Yesterday, Americas Quarterly published my story (with lots of good photos!) about Mila Marlina, the tiniest and unlikeliest climber on Aconcagua in December: 4’9” and 82 pounds, the 42-year-old Indonesian mom was skipping her daughter’s birthday and her family’s Christmas to disappear for weeks into the Andean mountains. Rock on, Mila!
I took a few video interviews with Mila during our two-week expedition, which happened to cross paths with the Spanish mountain runner Kílian Jornet Burgada, who was on Aconcagua at the same time to set a new speed ascent-descent of the tallest summit in the Americas.
The first video at left is of Mila and her fellow climber Magnus Lindkvist of Sweden while the two tried to stay warm at camp two (known as Nido de Cóndores, elevation 18,270 feet).
The second video is of Mila the following morning, telling me that she felt good to continue to camp three, despite her high blood pressure and low oxygen count. She had already been called into a “private” meeting with our lead guide, Heber Orona, which wasn’t so private because it was inside a tent and we could all hear the difficult discussion happening inside: Mila pleading, crying, “Heber, no! I won’t turn back! No!”
The third video is of Mila accepting the order from Orona (and three big mountain rangers) to return to base camp with four others from our group who were also suffering from altitude sickness and fatigue (which we all felt, but they felt in a debilitating way).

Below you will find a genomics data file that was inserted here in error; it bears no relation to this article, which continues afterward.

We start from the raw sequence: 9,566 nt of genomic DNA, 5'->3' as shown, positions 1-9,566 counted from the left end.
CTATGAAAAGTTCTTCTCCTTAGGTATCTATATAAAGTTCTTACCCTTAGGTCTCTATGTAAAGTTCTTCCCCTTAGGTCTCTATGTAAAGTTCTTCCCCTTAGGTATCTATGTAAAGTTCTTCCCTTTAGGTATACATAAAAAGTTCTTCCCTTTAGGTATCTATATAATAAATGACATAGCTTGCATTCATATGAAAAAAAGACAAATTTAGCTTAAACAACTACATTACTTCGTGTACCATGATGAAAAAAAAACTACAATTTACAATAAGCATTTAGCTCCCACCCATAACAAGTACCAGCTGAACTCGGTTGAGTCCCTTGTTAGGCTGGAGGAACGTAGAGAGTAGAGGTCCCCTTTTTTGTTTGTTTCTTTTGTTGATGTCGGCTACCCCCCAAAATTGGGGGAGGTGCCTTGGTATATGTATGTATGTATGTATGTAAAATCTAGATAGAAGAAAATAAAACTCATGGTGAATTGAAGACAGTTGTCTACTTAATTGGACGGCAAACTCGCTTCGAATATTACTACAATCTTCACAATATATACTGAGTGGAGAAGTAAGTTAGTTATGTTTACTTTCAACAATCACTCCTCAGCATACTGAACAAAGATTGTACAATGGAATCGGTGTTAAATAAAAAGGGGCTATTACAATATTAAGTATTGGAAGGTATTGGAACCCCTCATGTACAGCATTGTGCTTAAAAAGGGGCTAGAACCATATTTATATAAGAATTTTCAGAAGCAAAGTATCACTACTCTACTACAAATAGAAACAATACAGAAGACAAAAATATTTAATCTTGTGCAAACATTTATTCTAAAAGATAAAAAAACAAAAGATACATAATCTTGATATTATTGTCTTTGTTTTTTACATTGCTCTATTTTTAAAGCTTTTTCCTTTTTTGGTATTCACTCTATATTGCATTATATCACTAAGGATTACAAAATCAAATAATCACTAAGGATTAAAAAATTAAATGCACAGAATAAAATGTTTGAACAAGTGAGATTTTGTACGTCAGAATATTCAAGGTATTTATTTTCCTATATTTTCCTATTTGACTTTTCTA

The fourth video is of me later that day, inside my tent at camp three (known as Camp Colera, elevation 19,690 feet), reflecting on Mila.
The last video is of me and my Australian tent-mate Robbie, talking about Mila’s emotional decision to turn back.
It was not entirely surprising that Mila could not make the summit — we had all been more surprised two weeks earlier when this tiny lady with a big smile walked into the office of Inka Expediciones and announced she was part of our expedition to the summit of the highest mountain in the Western Hemisphere. She was rail-thin and no bigger than a fourth-grader. Her best chance of reaching the summit seemed to be sneaking inside one of our backpacks.
But Mila grew on us all. And, as I wrote in Americas Quarterly, there was something very appropriate about her being on Aconcagua at the same time as the sky runner Kilian Jornet:
Jornet, at 5’6” and about 130 pounds, is a pair of oxygen-tank lungs atop two huge piston-like legs. Yet as different as he looked from petite Marlina, they shared something in common. In many ways, both are a product of the booming popularity of climbing and mountaineering worldwide, which is pushing climbers of all abilities to new heights—as also seen when two Americans in January conquered the world’s toughest rock climb in Yosemite National Park, or in the speed-climbing feats of “the Swiss machine” Ueli Steck. Aconcagua is no longer just the tallest peak of the Western Hemisphere; it has turned into something of a Summit of the Americas, a meeting place for people from around the world, which brings new risks and challenges.